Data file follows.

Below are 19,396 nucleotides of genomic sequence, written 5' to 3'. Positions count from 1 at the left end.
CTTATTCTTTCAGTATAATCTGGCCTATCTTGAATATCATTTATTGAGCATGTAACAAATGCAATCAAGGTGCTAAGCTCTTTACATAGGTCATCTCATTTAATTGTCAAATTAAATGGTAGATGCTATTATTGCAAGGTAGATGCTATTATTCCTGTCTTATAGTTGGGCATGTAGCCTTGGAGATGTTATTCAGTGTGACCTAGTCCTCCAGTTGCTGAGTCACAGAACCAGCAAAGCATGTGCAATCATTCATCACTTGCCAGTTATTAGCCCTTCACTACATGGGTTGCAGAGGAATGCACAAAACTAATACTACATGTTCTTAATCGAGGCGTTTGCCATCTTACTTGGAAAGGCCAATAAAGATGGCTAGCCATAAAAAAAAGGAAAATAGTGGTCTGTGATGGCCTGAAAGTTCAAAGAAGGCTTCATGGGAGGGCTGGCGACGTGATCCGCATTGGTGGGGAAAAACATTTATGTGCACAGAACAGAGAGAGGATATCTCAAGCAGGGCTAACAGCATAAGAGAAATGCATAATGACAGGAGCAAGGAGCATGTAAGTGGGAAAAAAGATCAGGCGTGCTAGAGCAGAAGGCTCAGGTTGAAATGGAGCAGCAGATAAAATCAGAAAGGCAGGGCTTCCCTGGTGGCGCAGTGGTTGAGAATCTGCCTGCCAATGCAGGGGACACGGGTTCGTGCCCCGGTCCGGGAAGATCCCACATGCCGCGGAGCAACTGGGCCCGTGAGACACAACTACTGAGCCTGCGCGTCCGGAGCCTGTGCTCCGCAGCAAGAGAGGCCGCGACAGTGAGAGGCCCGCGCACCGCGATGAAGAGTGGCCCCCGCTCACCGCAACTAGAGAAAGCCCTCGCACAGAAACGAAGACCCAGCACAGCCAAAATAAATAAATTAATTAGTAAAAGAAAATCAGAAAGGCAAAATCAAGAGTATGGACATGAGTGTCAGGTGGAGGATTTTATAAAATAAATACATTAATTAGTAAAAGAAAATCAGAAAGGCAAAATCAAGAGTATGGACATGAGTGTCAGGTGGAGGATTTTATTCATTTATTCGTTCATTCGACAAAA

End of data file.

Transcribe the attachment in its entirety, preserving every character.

Below are 19,396 nucleotides of genomic sequence, written 5' to 3'. Positions count from 1 at the left end.
CTTATTCTTTCAGTATAATCTGGCCTATCTTGAATATCATTTATTGAGCATGTAACAAATGCAATCAAGGTGCTAAGCTCTTTACATAGGTCATCTCATTTAATTGTCAAATTAAATGGTAGATGCTATTATTGCAAGGTAGATGCTATTATTCCTGTCTTATAGTTGGGCATGTAGCCTTGGAGATGTTATTCAGTGTGACCTAGTCCTCCAGTTGCTGAGTCACAGAACCAGCAAAGCATGTGCAATCATTCATCACTTGCCAGTTATTAGCCCTTCACTACATGGGTTGCAGAGGAATGCACAAAACTAATACTACATGTTCTTAATCGAGGCGTTTGCCATCTTACTTGGAAAGGCCAATAAAGATGGCTAGCCATAAAAAAAAGGAAAATAGTGGTCTGTGATGGCCTGAAAGTTCAAAGAAGGCTTCATGGGAGGGCTGGCGACGTGATCCGCATTGGTGGGGAAAAACATTTATGTGCACAGAACAGAGAGAGGATATCTCAAGCAGGGCTAACAGCATAAGAGAAATGCATAATGACAGGAGCAAGGAGCATGTAAGTGGGAAAAAAGATCAGGCGTGCTAGAGCAGAAGGCTCAGGTTGAAATGGAGCAGCAGATAAAATCAGAAAGGCAGGGCTTCCCTGGTGGCGCAGTGGTTGAGAATCTGCCTGCCAATGCAGGGGACACGGGTTCGTGCCCCGGTCCGGGAAGATCCCACATGCCGCGGAGCAACTGGGCCCGTGAGACACAACTACTGAGCCTGCGCGTCCGGAGCCTGTGCTCCGCAGCAAGAGAGGCCGCGACAGTGAGAGGCCCGCGCACCGCGATGAAGAGTGGCCCCCGCTCACCGCAACTAGAGAAAGCCCTCGCACAGAAACGAAGACCCAGCACAGCCAAAATAAATAAATTAATTAGTAAAAGAAAATCAGAAAGGCAAAATCAAGAGTATGGACATGAGTGTCAGGTGGAGGATTTTATAAAATAAATACATTAATTAGTAAAAGAAAATCAGAAAGGCAAAATCAAGAGTATGGACATGAGTGTCAGGTGGAGGATTTTATTCATTTATTCGTTCATTCGACAAAA